For this reason-after having learned of the mistakes and heresies of a certain Martin Luther, of the order of the Eremites of Saint Augustine, who teaches iniquity, preaches false doctrines, and writes, in both Latin and German, evil things against our Catholic faith and the Holy Roman and Universal Church, things which have already been spread throughout almost all of Christendom, and abusively into some of our lands and domains, greatly diminishing the honor of God and the Catholic faith, imperiling and endangering Christian souls, and bringing future confusion to all the public affairs of our Holy Mother Church-if we do not put an end to this contagious confusion, it could lead to the corrupting of all faithful nations and to their falling into abominable schisms.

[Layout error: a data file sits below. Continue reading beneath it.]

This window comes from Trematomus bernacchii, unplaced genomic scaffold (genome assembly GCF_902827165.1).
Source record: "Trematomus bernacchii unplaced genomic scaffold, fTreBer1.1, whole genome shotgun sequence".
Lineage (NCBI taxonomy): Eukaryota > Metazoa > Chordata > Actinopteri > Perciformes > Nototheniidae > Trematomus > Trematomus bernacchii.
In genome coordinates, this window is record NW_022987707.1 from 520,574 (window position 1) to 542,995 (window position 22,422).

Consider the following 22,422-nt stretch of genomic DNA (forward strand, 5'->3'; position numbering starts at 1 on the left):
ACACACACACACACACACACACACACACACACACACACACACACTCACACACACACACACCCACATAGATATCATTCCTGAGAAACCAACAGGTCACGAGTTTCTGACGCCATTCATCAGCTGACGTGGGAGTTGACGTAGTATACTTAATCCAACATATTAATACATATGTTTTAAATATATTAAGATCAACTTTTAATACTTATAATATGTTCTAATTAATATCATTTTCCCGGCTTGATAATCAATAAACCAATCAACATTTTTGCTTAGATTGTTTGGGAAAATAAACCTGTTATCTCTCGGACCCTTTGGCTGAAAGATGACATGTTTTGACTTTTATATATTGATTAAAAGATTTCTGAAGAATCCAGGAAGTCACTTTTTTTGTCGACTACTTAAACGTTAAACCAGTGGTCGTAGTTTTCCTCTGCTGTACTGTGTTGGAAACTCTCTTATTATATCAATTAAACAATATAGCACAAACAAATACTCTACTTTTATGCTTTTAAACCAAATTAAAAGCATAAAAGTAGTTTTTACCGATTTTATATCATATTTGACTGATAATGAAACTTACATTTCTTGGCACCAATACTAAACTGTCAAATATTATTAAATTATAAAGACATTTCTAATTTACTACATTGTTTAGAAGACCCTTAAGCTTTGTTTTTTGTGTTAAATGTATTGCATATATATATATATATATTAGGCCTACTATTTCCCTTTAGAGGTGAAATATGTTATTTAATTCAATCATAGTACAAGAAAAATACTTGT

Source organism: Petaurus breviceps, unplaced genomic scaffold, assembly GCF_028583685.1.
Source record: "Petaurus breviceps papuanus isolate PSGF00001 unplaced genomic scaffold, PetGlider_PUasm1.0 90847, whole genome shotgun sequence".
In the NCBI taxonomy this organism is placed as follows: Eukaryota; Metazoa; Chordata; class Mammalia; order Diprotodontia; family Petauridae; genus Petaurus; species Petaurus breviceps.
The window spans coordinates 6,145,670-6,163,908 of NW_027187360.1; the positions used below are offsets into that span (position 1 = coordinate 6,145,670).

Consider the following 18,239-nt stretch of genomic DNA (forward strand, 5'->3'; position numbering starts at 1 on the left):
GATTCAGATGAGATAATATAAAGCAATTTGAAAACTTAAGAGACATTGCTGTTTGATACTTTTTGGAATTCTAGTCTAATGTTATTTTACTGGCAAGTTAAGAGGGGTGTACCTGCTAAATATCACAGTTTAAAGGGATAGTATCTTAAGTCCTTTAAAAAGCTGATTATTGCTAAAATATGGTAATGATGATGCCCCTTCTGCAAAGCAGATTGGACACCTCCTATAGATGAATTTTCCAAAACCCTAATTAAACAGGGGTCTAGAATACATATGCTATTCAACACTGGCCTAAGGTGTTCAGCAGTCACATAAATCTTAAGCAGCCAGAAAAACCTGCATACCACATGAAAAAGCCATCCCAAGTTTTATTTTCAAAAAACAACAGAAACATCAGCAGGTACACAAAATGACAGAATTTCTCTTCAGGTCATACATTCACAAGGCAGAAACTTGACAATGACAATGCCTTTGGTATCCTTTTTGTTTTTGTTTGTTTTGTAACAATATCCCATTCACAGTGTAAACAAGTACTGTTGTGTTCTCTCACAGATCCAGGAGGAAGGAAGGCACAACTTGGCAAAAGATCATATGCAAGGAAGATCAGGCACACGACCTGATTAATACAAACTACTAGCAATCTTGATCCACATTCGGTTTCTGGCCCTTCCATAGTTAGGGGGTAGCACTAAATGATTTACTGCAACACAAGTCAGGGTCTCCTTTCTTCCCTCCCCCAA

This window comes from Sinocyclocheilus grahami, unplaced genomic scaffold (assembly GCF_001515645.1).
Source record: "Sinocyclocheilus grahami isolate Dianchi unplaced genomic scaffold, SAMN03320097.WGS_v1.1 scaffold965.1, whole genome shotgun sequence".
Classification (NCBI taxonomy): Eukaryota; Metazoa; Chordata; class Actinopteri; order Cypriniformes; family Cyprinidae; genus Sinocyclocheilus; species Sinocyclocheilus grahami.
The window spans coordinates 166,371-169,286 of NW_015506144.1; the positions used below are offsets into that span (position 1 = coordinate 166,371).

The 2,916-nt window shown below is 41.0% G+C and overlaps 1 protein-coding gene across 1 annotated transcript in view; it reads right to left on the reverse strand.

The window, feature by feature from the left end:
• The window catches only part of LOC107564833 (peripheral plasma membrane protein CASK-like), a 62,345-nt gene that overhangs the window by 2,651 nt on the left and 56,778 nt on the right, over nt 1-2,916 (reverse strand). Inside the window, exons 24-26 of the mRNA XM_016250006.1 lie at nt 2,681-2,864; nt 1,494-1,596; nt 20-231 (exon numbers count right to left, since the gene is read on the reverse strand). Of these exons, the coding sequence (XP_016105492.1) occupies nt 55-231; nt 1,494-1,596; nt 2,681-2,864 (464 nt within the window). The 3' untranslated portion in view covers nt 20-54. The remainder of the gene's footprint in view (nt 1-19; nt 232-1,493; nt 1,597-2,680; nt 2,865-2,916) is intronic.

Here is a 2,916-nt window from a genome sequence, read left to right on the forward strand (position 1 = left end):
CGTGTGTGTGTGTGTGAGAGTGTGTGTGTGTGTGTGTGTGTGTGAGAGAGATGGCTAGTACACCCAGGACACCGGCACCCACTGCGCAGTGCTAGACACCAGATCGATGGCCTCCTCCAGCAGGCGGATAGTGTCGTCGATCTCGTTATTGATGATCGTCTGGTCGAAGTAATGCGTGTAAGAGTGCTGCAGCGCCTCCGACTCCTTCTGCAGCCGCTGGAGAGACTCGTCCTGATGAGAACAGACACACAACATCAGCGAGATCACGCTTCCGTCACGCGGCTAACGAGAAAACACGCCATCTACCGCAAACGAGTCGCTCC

Furthermore, after having been informed of these things, our Holy Father, Pope Leo X, general pastor of the Universal Church (to whom belongs the right to bring order into all matters pertaining to our faith and to the church sacraments), kindly admonished the said Martin Luther to rid himself of these errors and false doctrines, and, as is appropriate, asked him to renounce these doctrines over all the country (wherever he could). Our Holy Father was diligent to find cures for such pestilences and very often has assembled the cardinals of the Holy Roman Church, as well as several other ecclesiastical prelates (i.e., archbishops, bishops, generals of various orders, and prelates of different areas), several well-known doctors of theology and of canon and civil law, and other men renowned for their common sense, their learning, and their knowledge of languages. After canonically and juridically citing Martin Luther, offering him every assurance and expecting him to come back to a better judgment, but seeing that Luther remained obstinate, our Holy Father, with the cardinals' consent, after deliberation by the prelates and doctors and by the apostolic authority which he holds, condemned the said Luther's books and judged them to be pernicious and against our faith and the union and charity of our Holy Mother Church. He declared that those books, in whatever language they are written, would have to be burned and taken out of the people's memory forever.